CNA: Sponsors Bill to Restrict Nurse Overtime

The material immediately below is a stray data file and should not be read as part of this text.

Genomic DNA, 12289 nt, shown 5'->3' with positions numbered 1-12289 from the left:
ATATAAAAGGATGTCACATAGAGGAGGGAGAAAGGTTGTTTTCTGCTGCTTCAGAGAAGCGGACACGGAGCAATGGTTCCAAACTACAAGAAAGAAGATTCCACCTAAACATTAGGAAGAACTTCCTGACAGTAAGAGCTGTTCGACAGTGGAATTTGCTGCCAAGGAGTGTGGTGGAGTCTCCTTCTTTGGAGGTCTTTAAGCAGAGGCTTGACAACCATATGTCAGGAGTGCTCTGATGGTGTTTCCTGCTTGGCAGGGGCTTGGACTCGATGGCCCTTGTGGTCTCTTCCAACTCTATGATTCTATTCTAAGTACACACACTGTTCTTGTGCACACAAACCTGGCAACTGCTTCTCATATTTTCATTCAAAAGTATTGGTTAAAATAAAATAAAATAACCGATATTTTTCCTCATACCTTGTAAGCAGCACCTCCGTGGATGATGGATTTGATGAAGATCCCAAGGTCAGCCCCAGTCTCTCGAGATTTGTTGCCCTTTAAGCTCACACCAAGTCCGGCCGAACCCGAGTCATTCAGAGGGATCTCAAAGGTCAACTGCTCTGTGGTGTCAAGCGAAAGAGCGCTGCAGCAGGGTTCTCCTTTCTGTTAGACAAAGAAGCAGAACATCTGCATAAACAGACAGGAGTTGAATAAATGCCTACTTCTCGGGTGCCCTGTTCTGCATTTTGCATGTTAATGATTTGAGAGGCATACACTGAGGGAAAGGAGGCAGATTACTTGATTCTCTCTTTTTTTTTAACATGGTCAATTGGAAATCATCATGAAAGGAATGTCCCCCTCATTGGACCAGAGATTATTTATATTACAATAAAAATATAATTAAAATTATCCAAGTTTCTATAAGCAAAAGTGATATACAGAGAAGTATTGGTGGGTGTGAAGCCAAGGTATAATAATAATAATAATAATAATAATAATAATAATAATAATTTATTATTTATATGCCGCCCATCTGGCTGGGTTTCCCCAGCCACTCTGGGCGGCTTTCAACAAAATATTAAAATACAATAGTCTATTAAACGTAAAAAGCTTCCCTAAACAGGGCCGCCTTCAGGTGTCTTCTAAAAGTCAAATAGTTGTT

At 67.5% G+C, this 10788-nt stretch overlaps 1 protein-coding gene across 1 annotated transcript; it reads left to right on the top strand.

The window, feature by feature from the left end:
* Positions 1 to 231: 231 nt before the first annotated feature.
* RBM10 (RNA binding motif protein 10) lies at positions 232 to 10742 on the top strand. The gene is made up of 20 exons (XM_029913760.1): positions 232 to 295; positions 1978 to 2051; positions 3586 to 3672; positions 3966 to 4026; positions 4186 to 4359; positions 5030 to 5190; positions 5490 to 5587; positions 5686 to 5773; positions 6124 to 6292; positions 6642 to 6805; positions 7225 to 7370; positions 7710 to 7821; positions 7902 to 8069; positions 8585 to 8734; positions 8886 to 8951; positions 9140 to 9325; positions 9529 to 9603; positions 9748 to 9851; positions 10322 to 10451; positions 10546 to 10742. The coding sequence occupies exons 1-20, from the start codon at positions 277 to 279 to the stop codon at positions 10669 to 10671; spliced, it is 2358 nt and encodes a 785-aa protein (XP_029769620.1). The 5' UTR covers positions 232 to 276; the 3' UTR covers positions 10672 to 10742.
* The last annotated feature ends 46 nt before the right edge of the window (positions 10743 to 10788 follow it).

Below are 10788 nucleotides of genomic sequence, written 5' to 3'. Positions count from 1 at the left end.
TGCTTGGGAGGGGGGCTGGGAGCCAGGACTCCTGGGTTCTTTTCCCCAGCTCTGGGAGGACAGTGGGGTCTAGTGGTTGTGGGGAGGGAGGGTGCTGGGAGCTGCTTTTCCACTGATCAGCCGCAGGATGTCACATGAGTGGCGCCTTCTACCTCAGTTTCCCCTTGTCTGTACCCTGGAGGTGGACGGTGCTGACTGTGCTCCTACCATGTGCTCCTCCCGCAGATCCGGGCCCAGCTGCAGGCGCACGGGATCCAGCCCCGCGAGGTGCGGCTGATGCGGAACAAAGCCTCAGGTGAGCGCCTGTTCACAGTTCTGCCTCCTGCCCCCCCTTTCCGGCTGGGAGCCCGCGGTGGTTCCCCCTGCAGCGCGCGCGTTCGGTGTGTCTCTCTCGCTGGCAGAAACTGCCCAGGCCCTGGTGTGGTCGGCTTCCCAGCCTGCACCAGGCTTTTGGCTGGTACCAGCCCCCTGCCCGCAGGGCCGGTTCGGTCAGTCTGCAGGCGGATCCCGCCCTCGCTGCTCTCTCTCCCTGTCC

Arguing that tired nurses put "patients at risk" by working mandatory overtime, the California Nurses Association is sponsoring a bill that would require nurses to work overtime only during federal or state emergencies or when they volunteer for extra hours, the Sacramento Bee reports. "The nurse, not the nurse's supervisor, is the one who should decide when it's safe to continue. Nursing is physically taxing and mentally demanding. When a nurse is practically collapsing at the end of a shift, it is impossible to deliver quality, professional care," CNA President Kay McVay said. Art Sponseller, COO of the California Healthcare Association, counters that overtime is "a last resort" for hospitals, which try to bring in temporary nurses or ask nurses to volunteer for time-and-a-half or double-time pay. California has the lowest rate of nurses per 100,000 residents in the nation. With such a dire nursing shortage, nurse overtime often is the only way to provide patient care, Sponseller implied. Those who refuse overtime work could face charges of patient abandonment and lose their nursing license. In a chicken-and-the-egg argument, the CNA contends that the current nursing shortage is a result of difficult working conditions; nurses have left the field because of increased workloads and concerns for patient safety. A Board of Registered Nursing survey found that almost 70% of nurses not currently practicing are considering or planning a return to the profession. Hedy Dumpel, chief director for the CNA, said "Those nurses would come back if conditions improved." However, the same survey indicates that 90% of the state's registered nurses are already working, and the number of prospective returnees therefore is "probably small" (Fisher, 6/22).This is part of the California Healthline Daily Edition, a summary of health policy coverage from major news organizations. Sign up for an email subscription.